"There’s a lot more to what he’s done than just using depreciation and tax credits," added Steven Rosenthal, a senior fellow at the Urban-Brookings Tax Policy Center.
Other tax maneuvers documented by the Times included questionable write-offs for business expenses and a charitable tax deduction. But the $700 million in losses appears to correspond with Trump’s decision to part ways with his casinos in Atlantic City, N.J., the Times reported.
There’s no obvious connection between the 2009 bill, which doesn’t mention depreciation, and other depreciation deductions or tax credits Trump may have applied. Garrett Watson, a senior policy analyst at the Tax Foundation, said the change to carryback rules was not a tax credit.
Trump’s reference to his hotel in Washington, D.C., further muddles the facts.
The exterior of the Trump International Hotel in Washington on Oct. 26, 2016. (AP)
A 2015 report by Sen. James Lankford, R-Okla., found that the Trump Organization got $40 million in the form of a historic preservation tax credit for renovating the Old Post Office into a hotel, which the Times said he has used to reduce his tax liability in more recent years.
Laws enacted under Obama did create or extend several tax credits. Bishop-Henchman noted that Obama’s economic recovery packages extended provisions allowing businesses to deduct 50% of the cost of certain properties up front, rather than write all costs off over time.
As a U.S. senator representing Delaware, Biden also voted yes on a pair of bipartisan tax laws in 1981 and 1986 that "overhauled the depreciation system," Watson said, while also noting that "depreciation existed in a slightly different form" before 1981.
"We don’t know how those particular changes impacted Trump’s specific tax situation," Watson added. "Depreciation changes in the code are generally changes in timing of when expenses associated with an investment are deducted, so they do not impact total tax paid in the long run."
Regardless, Biden was just one senator.
"It’s always peculiar when Trump is blaming Biden for legislation that happened to be enacted when Biden was in office as a senator or the vice president," Rosenthal said, noting that there are many more people involved with tax legislation.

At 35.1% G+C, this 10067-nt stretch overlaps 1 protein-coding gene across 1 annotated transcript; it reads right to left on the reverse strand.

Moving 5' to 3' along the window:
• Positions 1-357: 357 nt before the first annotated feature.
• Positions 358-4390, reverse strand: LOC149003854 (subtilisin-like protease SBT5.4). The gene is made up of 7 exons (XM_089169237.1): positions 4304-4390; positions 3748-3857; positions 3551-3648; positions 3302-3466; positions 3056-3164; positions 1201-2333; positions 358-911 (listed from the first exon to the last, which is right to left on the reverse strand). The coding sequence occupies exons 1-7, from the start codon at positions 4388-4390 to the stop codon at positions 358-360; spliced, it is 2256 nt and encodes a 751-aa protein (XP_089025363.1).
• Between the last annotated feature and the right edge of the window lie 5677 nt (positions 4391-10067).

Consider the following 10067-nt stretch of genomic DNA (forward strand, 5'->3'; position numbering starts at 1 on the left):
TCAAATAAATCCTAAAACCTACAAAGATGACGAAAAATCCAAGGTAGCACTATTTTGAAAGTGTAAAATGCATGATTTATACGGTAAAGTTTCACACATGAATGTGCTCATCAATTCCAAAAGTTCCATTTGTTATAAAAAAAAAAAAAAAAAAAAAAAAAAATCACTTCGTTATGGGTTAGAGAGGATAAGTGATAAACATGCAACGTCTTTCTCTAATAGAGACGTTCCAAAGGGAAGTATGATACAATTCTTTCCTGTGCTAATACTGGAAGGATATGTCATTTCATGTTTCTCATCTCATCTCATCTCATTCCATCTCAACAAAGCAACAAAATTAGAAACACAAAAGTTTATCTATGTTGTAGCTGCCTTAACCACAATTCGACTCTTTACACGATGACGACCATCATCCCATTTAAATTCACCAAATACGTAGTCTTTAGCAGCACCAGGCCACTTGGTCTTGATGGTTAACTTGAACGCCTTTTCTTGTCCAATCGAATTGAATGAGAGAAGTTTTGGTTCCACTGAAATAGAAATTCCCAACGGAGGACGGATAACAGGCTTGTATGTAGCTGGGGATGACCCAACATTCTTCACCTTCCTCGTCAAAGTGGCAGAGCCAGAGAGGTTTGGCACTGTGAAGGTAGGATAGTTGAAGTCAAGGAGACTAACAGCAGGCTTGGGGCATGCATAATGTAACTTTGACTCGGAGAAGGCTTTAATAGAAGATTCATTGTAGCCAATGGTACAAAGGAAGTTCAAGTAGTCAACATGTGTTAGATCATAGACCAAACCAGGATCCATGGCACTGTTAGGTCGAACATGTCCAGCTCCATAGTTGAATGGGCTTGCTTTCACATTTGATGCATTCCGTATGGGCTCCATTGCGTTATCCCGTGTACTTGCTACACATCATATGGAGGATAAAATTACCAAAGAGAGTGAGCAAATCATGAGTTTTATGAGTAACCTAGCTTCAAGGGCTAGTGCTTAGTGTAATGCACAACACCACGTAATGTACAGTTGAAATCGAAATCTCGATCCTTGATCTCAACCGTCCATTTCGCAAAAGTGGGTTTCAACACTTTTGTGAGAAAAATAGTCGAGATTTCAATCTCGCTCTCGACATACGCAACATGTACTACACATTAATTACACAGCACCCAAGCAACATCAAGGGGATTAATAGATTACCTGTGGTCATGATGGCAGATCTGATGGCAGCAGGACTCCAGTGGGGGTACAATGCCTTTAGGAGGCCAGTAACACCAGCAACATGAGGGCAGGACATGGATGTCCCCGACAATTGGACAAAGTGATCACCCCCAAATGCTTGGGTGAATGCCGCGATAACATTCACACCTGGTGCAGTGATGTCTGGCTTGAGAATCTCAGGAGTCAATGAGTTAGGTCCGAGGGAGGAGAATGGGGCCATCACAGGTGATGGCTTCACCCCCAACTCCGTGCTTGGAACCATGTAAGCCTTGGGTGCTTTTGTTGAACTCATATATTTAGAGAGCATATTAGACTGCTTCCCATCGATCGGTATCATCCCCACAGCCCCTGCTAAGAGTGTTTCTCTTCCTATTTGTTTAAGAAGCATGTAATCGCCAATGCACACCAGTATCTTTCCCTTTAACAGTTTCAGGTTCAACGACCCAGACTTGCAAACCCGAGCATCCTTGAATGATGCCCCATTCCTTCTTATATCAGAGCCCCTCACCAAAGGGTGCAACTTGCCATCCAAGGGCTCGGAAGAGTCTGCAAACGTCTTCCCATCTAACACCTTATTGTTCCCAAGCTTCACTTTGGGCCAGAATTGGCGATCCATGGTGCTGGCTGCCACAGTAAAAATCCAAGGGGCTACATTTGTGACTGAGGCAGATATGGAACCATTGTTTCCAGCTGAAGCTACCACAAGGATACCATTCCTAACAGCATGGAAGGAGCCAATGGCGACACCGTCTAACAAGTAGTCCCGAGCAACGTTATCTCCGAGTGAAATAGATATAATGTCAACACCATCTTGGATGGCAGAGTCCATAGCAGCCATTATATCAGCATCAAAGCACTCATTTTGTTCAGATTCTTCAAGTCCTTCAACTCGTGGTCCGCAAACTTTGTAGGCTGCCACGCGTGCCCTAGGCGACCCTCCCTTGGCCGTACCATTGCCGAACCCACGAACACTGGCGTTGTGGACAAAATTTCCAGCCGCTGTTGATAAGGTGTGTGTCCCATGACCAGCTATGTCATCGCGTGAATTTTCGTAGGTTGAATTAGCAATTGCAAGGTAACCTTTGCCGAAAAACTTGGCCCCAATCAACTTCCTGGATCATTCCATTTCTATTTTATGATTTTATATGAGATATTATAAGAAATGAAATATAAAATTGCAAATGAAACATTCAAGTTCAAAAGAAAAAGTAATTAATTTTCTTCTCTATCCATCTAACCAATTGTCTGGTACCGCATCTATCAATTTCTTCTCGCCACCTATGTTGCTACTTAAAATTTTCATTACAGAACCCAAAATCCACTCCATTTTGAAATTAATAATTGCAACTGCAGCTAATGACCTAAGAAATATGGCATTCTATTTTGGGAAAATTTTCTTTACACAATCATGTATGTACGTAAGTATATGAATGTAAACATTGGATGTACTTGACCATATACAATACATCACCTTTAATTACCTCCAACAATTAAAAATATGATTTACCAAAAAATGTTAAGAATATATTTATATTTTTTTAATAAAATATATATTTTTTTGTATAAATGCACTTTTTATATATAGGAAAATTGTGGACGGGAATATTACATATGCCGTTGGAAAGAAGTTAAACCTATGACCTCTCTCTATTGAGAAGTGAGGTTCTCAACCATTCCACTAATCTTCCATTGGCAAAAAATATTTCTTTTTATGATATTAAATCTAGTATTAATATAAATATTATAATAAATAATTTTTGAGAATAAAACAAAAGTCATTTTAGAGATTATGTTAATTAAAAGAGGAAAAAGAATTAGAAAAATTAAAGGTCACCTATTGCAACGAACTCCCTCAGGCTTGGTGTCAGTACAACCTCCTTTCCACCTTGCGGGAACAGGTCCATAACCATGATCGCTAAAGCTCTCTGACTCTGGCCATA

Trump said Biden "passed a tax bill that gave us all these privileges for depreciation and for tax credits. We built a building, and we get tax credits like the hotel on Pennsylvania Ave."
A 2009 provision enacted under Obama allowed losses to be used to reduce tax liability for up to five previous years. The Times reported that Trump used this provision to claim a major tax refund. At the time, Biden was vice president.
Other depreciation deductions and tax credits that Trump may have applied — including the decades-old tax credit for his hotel in Washington — are not clearly linked to Biden or to the 2009 provision that let Trump claim his refund.
Overall, Trump’s claim is partially accurate. We rate it Half True.
CNBC on YouTube, "President Donald Trump says he paid millions of dollars in federal income taxes in 2016 and 2017," Sept. 29, 2020
National Park Service, "Tax Incentives for Preserving Historic Properties," accessed Sept. 30, 2020
Tax Foundation, "Net Operating Loss Carryback," accessed Sept. 30, 2020
GovTrack, accessed Sept. 30, 2020
The New York Times, "Long-concealed records show Trump’s chronic losses and years of tax avoidance," Sept. 27, 2020
The New York Times, "18 Revelations From a Trove of Trump Tax Records," Sept. 27, 2020
Just Security, "Ten Quick Takeaways from the New York Times’ Bombshell Article on Trump’s Tax Returns," Sept. 28, 2020
Investopedia, "Bonus Depreciation," April 24, 2020
CNN, "The stimulus bill includes a tax break for the 1%," March 28, 2020
Sen. James Lankford, "Federal Fumbles: 100 Ways the Government Dropped the Ball," 2015
The Washingtonian, "Trump’s Old Post Office Hotel Project Received $40 Million Tax Break," Dec. 2, 2015
The White House of President Barack Obama, "FACT SHEET: President Obama Has Signed Eight Small Business Tax Cuts Into Law, Pledges to Sign Eight New Tax Cuts Benefitting Millions of Small Businesses," Sept. 10, 2010
The White House of President Barack Obama, "Fact Sheet: The Worker, Homeownership, and Business Assistance Act of 2009," Nov. 6, 2009
Congress.gov, "H.R.5297 - Small Business Jobs Act of 2010," Sept. 27, 2010
Congress.gov, "H.R.3548 - Worker, Homeownership, and Business Assistance Act of 2009," Nov. 6, 2009
Congress.gov, "H.R.1 - American Recovery and Reinvestment Act of 2009," Feb. 17, 2009
PolitiFact, "Fact-checking the first 2020 presidential debate, Joe Biden vs. Donald Trump," Sept. 29, 2020
PolitiFact, "Barack Obama claims credit for 'at least 16 tax cuts to small businesses.'" July 7, 2011
Email correspondence with the Trump campaign, Sept. 29, 2020
Email interview with Joseph Bishop-Henchman, vice president of tax policy and litigation at the National Taxpayers Union Foundation, Sept. 30, 2020
Email interview with Daniel Shaviro, professor of taxation at New York University Law, Sept. 30, 2020
Email interview with Edward McCaffery, professor of law, economics and political science at the University of Southern California Gould School of Law, Sept. 30, 2020
Email interview with Garrett Watson, senior policy analyst at the Tax Foundation, Sept. 30, 2020
Email interview with Gene Steuerle, co-founder of the Urban-Brookings Tax Policy Center, Sept. 20, 2020
Phone interviews with Steven Rosenthal, senior fellow at the Tax Policy Center, Sept. 29, 2020 and Oct. 1, 2020